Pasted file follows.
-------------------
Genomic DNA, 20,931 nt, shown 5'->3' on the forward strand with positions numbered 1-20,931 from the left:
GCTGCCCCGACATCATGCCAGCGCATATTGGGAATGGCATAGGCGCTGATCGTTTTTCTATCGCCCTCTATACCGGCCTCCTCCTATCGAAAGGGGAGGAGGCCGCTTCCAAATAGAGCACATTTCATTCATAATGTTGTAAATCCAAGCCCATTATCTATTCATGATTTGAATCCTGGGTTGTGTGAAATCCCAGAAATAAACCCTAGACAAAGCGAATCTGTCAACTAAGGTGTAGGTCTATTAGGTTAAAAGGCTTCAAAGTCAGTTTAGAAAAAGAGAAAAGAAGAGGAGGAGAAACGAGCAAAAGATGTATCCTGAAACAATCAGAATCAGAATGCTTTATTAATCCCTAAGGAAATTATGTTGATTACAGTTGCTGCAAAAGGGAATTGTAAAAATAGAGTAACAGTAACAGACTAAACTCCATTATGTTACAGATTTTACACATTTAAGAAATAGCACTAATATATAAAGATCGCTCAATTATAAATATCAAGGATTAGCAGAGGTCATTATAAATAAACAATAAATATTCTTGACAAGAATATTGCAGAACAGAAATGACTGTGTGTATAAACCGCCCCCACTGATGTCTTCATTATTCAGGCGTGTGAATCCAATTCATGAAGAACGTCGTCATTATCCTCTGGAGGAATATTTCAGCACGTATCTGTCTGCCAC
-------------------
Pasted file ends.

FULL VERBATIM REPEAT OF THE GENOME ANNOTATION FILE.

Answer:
Genomic DNA, 20,931 nt, shown 5'->3' on the forward strand with positions numbered 1-20,931 from the left:
GCTGCCCCGACATCATGCCAGCGCATATTGGGAATGGCATAGGCGCTGATCGTTTTTCTATCGCCCTCTATACCGGCCTCCTCCTATCGAAAGGGGAGGAGGCCGCTTCCAAATAGAGCACATTTCATTCATAATGTTGTAAATCCAAGCCCATTATCTATTCATGATTTGAATCCTGGGTTGTGTGAAATCCCAGAAATAAACCCTAGACAAAGCGAATCTGTCAACTAAGGTGTAGGTCTATTAGGTTAAAAGGCTTCAAAGTCAGTTTAGAAAAAGAGAAAAGAAGAGGAGGAGAAACGAGCAAAAGATGTATCCTGAAACAATCAGAATCAGAATGCTTTATTAATCCCTAAGGAAATTATGTTGATTACAGTTGCTGCAAAAGGGAATTGTAAAAATAGAGTAACAGTAACAGACTAAACTCCATTATGTTACAGATTTTACACATTTAAGAAATAGCACTAATATATAAAGATCGCTCAATTATAAATATCAAGGATTAGCAGAGGTCATTATAAATAAACAATAAATATTCTTGACAAGAATATTGCAGAACAGAAATGACTGTGTGTATAAACCGCCCCCACTGATGTCTTCATTATTCAGGCGTGTGAATCCAATTCATGAAGAACGTCGTCATTATCCTCTGGAGGAATATTTCAGCACGTATCTGTCTGCCAC